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Determinants of burnout syndrome among nursing students in Cameroon: cross-sectional study



Burnout syndrome defined as a state of emotional exhaustion and disengagement; which could reduce optimal healthcare delivery, is relatively common amongst healthcare trainees. We sought to assess the determinants of burnout syndrome amongst nursing students in Cameroon. A cross-sectional study which included 447 nursing students recruited after written informed consent by convenience sampling, was carried out from January to April 2018. A printed self-administered questionnaire assessing burnout using the OLdenburg Burnout Inventory was used. Multivariable linear regression was used to identify independent determinants of burnout syndrome.


Most (81.17%) of the students were female with the average for disengagement items being 17.10 ± 3.09 (minimum = 8, maximum = 26) and 20.94 ± 3.04 (minimum = 13, maximum = 31) for exhaustion items. After multivariable linear regression analysis, satisfaction with results (RC: − 1.42, 95% CI − 2.52, − 0.32, p value: 0.012) and regret of choice of nursing studies (RC: 2.13, 95% CI 0.58, 3.68, p value = 0.007) were found to be independent predictors of burnout in these students. Early identification of these determinants is required to prevent progression to burnout.


Burnout syndrome is a psychological state characterised by emotional exhaustion and distancing one’s self from their job (cynicism) [1]. It usually results from job stressors and is highly prevalent amongst medical personnel [2, 3]. It is widely accepted that due to the strenuous academic life of medical students characterised by competitive entrance exams, difficult transitions across the various phases of clinical work and the exposure to critically ill patients; these students are quite likely to experience burnout syndrome [4, 5]. In Cameroon, students who wish to obtain a nursing degree have similar exposures as enumerated above. There are only two state-owned nursing schools in the English-speaking regions in Cameroon, which provide nursing degrees with highly competitive entrance exams. It is also widely accepted that burnout syndrome starts at the early stages of training and worsens during practice with work environment stressors; and increased workload being a huge contributing factor [6, 7].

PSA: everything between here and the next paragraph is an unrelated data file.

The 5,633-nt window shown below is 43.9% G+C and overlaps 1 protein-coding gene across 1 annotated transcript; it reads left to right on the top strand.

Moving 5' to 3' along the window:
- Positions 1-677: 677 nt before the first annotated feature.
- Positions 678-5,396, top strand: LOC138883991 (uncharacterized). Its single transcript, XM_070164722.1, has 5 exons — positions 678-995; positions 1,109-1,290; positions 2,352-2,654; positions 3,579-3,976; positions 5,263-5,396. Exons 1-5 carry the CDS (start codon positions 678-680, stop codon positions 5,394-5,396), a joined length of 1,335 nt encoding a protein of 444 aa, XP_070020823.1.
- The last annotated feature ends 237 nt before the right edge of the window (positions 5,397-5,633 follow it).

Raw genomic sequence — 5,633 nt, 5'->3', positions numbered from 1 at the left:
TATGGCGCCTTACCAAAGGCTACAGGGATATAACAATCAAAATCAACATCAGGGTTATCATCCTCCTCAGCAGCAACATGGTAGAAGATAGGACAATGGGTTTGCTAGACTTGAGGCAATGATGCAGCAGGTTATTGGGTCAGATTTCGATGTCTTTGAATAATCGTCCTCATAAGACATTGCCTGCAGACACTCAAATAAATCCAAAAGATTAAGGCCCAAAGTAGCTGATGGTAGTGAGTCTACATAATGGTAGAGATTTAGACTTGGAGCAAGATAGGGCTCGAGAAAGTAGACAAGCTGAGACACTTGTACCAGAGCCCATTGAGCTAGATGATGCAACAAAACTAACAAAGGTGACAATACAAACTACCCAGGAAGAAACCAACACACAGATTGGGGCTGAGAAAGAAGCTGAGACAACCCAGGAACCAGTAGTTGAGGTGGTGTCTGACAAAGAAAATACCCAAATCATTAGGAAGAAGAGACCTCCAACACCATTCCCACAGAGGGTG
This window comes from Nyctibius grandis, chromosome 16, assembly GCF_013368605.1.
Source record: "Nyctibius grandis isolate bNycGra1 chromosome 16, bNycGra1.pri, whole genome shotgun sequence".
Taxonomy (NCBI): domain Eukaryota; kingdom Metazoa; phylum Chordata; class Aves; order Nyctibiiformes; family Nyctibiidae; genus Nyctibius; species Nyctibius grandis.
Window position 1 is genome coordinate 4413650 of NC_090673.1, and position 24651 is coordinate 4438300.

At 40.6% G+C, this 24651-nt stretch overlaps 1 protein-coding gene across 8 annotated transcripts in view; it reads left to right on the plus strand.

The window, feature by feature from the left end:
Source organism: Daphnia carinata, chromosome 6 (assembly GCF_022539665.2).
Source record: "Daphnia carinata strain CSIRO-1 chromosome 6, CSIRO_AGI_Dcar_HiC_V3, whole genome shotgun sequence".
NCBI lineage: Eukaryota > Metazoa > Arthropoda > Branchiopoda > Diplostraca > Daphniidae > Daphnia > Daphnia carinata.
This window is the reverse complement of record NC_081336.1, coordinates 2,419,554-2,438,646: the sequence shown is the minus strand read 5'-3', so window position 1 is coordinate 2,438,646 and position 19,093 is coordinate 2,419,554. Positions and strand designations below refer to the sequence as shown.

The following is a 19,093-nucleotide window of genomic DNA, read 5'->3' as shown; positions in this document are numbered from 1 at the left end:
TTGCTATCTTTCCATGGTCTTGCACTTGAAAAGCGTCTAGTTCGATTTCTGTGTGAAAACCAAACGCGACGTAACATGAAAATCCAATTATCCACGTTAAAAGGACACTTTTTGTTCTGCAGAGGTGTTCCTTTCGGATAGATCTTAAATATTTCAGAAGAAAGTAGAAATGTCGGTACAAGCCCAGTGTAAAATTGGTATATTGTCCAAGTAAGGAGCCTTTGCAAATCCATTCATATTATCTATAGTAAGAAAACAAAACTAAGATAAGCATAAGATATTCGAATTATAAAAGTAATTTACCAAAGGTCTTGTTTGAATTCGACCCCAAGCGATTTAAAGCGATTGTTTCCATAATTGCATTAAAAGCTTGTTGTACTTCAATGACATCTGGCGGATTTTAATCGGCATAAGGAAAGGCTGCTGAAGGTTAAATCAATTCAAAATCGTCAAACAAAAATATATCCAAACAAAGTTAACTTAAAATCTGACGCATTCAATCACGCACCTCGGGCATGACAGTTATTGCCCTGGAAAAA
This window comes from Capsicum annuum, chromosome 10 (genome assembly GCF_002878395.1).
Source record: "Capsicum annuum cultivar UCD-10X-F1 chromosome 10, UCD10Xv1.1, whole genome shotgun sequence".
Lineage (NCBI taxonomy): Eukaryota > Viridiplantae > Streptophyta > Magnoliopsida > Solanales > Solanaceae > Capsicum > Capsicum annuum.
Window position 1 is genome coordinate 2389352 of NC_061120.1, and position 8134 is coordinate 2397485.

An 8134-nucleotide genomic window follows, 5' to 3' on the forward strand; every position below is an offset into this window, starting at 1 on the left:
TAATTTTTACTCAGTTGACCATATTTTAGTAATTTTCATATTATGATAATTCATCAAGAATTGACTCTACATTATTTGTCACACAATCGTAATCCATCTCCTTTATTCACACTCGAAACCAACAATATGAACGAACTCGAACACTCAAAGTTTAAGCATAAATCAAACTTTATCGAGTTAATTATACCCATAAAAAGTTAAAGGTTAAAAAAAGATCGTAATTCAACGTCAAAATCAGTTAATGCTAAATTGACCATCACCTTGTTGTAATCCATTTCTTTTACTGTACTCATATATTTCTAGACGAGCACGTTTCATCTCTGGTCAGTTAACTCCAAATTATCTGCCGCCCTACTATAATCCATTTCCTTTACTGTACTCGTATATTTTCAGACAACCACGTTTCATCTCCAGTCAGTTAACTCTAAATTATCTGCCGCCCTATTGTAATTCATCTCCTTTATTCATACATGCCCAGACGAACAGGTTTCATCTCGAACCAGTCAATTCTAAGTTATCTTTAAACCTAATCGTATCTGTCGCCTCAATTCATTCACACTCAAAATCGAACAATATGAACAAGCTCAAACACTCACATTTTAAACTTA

Researchers have found a relatively high prevalence of burnout amongst nursing students. In Brazil, a study showed that 64.04% of nursing students in the sample had emotional exhaustion, 35.79% had a high level of cynicism, and 87.72% had a low level of professional efficacy [8]. There is an acute shortage of nurses in Cameroon with a nurses’ density of 0.67 per 1000 [9]. With such a workload awaiting nursing students with burnout, it is necessary for early detection of the syndrome as burnout in known to reduce optimal healthcare delivery. If the determinants of burnout can be identified amongst these students and early detection made a priority, the morbidity associated with this condition could be reduced.

This research aims to raise awareness on mental health issues amongst these group of students in a field where there is usually a dearth of data. This could help inform public health policy to help with the investigation and institution of adequate preventive measures.

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Population and design

Population, sampling and sample size

This manuscript was written from data obtained from a wider study assessing burnout and depression in nursing students in Cameroon (the Me-HeLTC project). The sampling frame included all the nursing students from the two state-owned nursing schools (University of Bamenda and University of Buea) and other private nursing schools (Saint Veronica higher institute of biomedical and nursing sciences Buea and Saint Louis higher institute of health Bamenda); in the two English-speaking regions of the country. These students were recruited by a convenience sampling until the minimum sample size required was attained which was calculated by the formula below [10]:

$$n = \frac{{{Z^2}\;P\;\left( {1 - P} \right)}}{d^2}$$

where n = sample size, Z = Z statistic for a level of confidence, P = expected prevalence or proportion (in proportion of one: 27.4, P = 0.274) [11], and d = precision (in proportion of one; if 5%, d = 0.05). Z statistic (Z): For the level of confidence of 95%, which is conventional, Z value is 1.96. For a 95% confidence intervals (CI).

A minimum of 306 nursing students were required for the study and 447 questionnaires were handed out and returned filled.